Thursday was one of the worst starts to a trip I've ever had. Imagine a trip that takes seven hours between Colorado Springs and Grand Junction, CO, with everything between Gypsum and GJ at normal speed (50-75ish, depending on the stretch). That gives you all an idea of just how slow the Colorado Springs - Vail Pass segment really was... Partly due to iced and snow-packed pavement, partly due to traffic density (how many of us crazy people are trying to cross the mountains tonight?), and partly due to wrecks slowing things down further, I think I averaged 35 the entire distance. Not bad, but not pretty, either. Finally arrived in Grand Junction around 2330h, and after fueling and washing the truck, I hit the bed to get as much sleep as possible before the next morning.
The Montrose Local seems to usually leave between 0630h - 0700h, so I figured waking up about a quarter 'til six should do it. As it turned out, I met the local as the gates came down in front of me, somewhere around 0630h. A bit earlier than I expected, but still well before daylight. Not very useful for photography, but at least I had some idea where the local was and what it was doing. Just as had been happening for several weeks now, DRGW 3129 was in the lead with DRGW 3097 following along behind. That was it - just two Grandes and perhaps 10-15 cars.
From my best guess (okay, my GPS told me, I'm just not nearly that talented), I had a predicted sunrise of just after 7, so I figured 0730h would be enough to get light over the mesas. Still, I headed down to Whitewater (milepost 13) to wait, just to keep track of it. I guess I've gotten spoiled on the eastern Moffat, where crews call every control point. In unfamiliar territory, I'm always concerned that the train somehow got past me... Usually it turns out I'm well ahead of the train, but there's those few times I just don't want to take the chance.
As it turned out, there was a M-o-W employee out with a hyrail truck between Grand Junction and Whitewater, and his track and time kept the local in the yard until 0700h, when he shortened up to milepost 13 to Bridgeport. Let's see, 12 miles, 25mph speed limit, that gives an ETA of 0730h - perfect timing, if my guess on daylight was correct. Sure enough, right on cue, sunlight and 3129 both showed up around 0730h (in fact, within two minutes of each other - I could actually hear the train before I had direct sunlight - Photo #1). As a note, there's a spectacular morning shot of northbounds coming out of the canyon from the Whitewater boat landing - useless in this case, but thought I'd make a note of it.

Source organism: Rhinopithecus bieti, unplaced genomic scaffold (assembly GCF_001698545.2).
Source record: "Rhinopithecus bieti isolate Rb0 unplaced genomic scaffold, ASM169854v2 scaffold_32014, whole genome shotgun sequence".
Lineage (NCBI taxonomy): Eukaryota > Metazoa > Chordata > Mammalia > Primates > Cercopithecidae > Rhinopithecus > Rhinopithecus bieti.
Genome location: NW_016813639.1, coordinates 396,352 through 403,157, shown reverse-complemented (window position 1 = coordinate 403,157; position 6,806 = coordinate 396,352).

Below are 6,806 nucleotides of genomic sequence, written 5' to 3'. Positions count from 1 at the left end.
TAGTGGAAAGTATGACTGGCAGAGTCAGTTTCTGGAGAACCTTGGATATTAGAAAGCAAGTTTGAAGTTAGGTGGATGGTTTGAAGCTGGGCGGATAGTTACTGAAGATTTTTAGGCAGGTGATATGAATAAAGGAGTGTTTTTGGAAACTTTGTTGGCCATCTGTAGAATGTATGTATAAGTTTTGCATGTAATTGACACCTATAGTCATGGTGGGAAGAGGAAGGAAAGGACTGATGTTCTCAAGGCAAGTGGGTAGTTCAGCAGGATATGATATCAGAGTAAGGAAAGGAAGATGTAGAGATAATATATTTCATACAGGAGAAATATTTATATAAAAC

I'd intended the next stop to be Bridgeport, another 12 miles down the line. However, due to road construction, the road was blocked with a large piece of Caterpillar's craftsmanship, some orange barrels, and something resembling a makeshift fence. Oh well, at that time of the morning, the light would have still been lousy that far down in the canyon. I should have known that...
The real next stop was somewhat of an experiment - road K50 off to the west of US 50. Supposedly it goes down to a point called Dominguez where it splits into two roads. However, all of those "towns" are more or less mythical - there's nothing there but high desert and junctures in the road, sprinkled with the occasional structure. However, the right fork looked considerably more promising than the left fork, so away we went...
The right fork off the end of K50 is a narrow, winding little road that follows the railway north through the canyon. Eventually it comes to a stop at a gate marking private property just beyond a wooden railway trestle still marked "393.20" (from the old Rio Grande mainline's mileposts). (For reference, the new milepost is somewhere around 30.3 and just after that talking detector.) A short wait later (it took me quite a while to find the spot) I managed to photograph the two working over the bridge. (Photo #2) At this point, I followed the local back to near Dominguez, where the road is perched on a narrow ledge just above the railway. I clicked off a few more (see the additional photos pages), and headed back for US Hwy 50.